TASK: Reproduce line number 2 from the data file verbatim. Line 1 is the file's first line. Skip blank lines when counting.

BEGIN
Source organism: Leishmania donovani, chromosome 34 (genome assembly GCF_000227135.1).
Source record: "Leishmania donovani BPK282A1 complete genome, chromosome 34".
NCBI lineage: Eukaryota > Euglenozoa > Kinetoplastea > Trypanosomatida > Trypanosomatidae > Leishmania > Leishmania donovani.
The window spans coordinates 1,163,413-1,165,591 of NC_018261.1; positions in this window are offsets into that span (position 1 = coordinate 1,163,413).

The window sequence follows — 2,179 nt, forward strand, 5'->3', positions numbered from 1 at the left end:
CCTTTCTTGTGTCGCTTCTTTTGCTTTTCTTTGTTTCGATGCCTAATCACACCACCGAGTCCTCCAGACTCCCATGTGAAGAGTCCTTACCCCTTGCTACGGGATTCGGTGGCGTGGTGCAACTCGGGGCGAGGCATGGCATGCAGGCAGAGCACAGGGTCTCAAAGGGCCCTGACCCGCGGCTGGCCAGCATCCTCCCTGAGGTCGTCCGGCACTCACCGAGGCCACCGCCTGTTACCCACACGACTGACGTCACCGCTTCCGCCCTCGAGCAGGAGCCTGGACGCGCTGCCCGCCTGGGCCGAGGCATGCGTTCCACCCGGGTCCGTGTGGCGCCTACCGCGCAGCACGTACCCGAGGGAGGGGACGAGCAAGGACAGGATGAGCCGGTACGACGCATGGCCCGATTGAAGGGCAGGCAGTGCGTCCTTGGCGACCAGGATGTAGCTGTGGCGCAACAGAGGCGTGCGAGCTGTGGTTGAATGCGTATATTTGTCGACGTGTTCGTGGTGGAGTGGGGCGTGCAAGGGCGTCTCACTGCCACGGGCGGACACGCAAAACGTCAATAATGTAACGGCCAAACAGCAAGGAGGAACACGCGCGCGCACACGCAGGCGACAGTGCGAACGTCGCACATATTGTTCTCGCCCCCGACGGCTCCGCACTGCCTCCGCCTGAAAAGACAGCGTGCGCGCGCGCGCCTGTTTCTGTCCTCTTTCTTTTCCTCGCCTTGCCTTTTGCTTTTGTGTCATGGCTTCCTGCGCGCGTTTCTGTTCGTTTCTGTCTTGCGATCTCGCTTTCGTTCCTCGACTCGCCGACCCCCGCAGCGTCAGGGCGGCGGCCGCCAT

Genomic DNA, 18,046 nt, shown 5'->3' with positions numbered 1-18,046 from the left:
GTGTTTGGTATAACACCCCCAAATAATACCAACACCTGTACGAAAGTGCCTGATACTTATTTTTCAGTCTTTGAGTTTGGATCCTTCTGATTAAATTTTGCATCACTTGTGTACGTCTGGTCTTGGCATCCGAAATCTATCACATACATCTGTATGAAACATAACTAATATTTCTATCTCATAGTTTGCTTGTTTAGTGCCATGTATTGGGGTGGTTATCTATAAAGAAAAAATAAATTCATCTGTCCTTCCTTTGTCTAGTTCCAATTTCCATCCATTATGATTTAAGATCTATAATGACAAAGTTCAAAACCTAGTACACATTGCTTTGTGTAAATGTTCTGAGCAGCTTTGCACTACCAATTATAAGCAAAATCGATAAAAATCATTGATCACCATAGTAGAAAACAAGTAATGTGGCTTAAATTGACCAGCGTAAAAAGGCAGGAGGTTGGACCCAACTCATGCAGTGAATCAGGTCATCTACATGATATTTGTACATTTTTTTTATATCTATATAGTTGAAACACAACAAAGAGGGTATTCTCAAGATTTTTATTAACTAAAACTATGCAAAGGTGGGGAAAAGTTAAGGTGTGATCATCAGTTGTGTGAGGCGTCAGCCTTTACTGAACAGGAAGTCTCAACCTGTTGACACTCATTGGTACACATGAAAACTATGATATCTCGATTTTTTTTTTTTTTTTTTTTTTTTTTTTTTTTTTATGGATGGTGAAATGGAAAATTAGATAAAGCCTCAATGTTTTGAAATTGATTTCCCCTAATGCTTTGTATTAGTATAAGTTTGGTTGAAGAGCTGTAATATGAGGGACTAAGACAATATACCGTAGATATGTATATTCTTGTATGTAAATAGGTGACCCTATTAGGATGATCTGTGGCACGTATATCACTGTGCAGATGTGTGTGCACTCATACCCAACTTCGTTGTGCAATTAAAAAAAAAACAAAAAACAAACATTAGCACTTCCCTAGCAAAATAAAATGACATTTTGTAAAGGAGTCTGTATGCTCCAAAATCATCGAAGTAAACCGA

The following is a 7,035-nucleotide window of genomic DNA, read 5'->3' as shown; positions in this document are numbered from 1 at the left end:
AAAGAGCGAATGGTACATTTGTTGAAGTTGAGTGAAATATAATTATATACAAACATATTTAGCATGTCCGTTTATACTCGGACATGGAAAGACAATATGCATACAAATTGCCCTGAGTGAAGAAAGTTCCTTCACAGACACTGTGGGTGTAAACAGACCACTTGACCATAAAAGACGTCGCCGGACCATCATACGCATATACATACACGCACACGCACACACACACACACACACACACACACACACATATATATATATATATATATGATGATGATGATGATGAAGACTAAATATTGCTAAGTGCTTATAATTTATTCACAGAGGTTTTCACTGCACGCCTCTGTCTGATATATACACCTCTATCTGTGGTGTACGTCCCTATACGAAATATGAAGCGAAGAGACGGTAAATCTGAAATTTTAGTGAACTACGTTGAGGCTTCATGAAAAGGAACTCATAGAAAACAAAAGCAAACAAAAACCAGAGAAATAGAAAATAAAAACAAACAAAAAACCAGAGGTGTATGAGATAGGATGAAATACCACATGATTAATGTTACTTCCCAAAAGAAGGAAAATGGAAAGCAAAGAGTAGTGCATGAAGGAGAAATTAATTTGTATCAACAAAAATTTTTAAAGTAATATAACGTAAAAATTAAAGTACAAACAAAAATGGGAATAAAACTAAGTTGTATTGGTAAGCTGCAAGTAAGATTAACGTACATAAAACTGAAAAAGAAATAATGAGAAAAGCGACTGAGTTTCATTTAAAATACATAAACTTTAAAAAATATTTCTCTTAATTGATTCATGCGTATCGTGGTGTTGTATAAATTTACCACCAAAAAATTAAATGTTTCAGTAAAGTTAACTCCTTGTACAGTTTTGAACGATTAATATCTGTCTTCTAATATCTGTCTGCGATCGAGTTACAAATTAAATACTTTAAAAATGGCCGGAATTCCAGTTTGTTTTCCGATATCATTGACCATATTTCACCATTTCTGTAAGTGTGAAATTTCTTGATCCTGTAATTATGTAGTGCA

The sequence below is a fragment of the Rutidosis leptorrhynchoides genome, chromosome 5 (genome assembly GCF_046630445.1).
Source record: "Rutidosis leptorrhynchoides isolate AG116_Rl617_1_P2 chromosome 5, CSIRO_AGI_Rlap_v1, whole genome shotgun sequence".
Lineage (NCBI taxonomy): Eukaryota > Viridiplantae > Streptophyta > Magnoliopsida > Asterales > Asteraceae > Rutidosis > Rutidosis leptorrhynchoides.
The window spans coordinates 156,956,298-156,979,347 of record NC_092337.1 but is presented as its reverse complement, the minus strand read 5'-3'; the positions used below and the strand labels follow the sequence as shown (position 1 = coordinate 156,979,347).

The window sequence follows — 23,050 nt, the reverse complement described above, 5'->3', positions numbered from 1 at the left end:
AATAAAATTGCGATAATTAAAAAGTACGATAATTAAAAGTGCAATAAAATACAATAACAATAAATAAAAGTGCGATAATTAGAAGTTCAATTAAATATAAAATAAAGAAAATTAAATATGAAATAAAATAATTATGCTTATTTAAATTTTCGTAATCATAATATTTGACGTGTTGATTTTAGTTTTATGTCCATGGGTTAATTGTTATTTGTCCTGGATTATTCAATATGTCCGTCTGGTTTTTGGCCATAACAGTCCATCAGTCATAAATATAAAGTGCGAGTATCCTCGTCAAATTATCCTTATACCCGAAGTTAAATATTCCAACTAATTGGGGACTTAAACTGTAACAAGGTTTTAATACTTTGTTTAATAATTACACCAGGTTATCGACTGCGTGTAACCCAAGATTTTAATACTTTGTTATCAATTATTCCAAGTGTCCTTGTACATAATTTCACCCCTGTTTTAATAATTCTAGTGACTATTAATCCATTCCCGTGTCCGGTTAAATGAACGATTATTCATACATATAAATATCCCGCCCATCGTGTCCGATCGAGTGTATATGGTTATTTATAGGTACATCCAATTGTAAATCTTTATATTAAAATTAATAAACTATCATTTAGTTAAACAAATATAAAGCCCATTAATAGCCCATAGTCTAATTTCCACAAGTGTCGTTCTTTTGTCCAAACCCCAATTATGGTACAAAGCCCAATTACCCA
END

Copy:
Source record: "Leishmania donovani BPK282A1 complete genome, chromosome 34".